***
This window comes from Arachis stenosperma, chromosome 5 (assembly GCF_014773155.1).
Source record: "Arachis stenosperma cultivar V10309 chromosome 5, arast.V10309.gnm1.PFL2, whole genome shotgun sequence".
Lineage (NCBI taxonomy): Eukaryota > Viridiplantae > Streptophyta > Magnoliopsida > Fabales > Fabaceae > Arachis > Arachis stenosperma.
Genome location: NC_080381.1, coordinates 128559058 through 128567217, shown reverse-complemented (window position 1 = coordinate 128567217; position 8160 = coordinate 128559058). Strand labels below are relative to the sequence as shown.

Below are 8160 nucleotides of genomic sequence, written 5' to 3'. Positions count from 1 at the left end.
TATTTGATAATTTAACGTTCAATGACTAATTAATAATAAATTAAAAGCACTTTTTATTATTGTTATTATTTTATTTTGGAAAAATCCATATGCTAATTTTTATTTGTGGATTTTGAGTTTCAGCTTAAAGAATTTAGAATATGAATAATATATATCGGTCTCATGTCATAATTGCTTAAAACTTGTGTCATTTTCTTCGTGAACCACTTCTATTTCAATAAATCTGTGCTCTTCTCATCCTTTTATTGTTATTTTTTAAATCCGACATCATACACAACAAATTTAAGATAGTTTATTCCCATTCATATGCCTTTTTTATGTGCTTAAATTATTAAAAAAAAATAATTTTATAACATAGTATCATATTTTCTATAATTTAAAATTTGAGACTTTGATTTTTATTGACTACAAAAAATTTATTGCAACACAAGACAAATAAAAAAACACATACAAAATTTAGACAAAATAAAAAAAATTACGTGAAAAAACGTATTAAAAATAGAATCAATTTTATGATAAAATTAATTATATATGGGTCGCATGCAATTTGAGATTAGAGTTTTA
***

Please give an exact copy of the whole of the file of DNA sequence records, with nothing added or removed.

This window comes from Arachis stenosperma, chromosome 5 (assembly GCF_014773155.1).
Source record: "Arachis stenosperma cultivar V10309 chromosome 5, arast.V10309.gnm1.PFL2, whole genome shotgun sequence".
Lineage (NCBI taxonomy): Eukaryota > Viridiplantae > Streptophyta > Magnoliopsida > Fabales > Fabaceae > Arachis > Arachis stenosperma.
Genome location: NC_080381.1, coordinates 128559058 through 128567217, shown reverse-complemented (window position 1 = coordinate 128567217; position 8160 = coordinate 128559058). Strand labels below are relative to the sequence as shown.

Below are 8160 nucleotides of genomic sequence, written 5' to 3'. Positions count from 1 at the left end.
TATTTGATAATTTAACGTTCAATGACTAATTAATAATAAATTAAAAGCACTTTTTATTATTGTTATTATTTTATTTTGGAAAAATCCATATGCTAATTTTTATTTGTGGATTTTGAGTTTCAGCTTAAAGAATTTAGAATATGAATAATATATATCGGTCTCATGTCATAATTGCTTAAAACTTGTGTCATTTTCTTCGTGAACCACTTCTATTTCAATAAATCTGTGCTCTTCTCATCCTTTTATTGTTATTTTTTAAATCCGACATCATACACAACAAATTTAAGATAGTTTATTCCCATTCATATGCCTTTTTTATGTGCTTAAATTATTAAAAAAAAATAATTTTATAACATAGTATCATATTTTCTATAATTTAAAATTTGAGACTTTGATTTTTATTGACTACAAAAAATTTATTGCAACACAAGACAAATAAAAAAACACATACAAAATTTAGACAAAATAAAAAAAATTACGTGAAAAAACGTATTAAAAATAGAATCAATTTTATGATAAAATTAATTATATATGGGTCGCATGCAATTTGAGATTAGAGTTTTA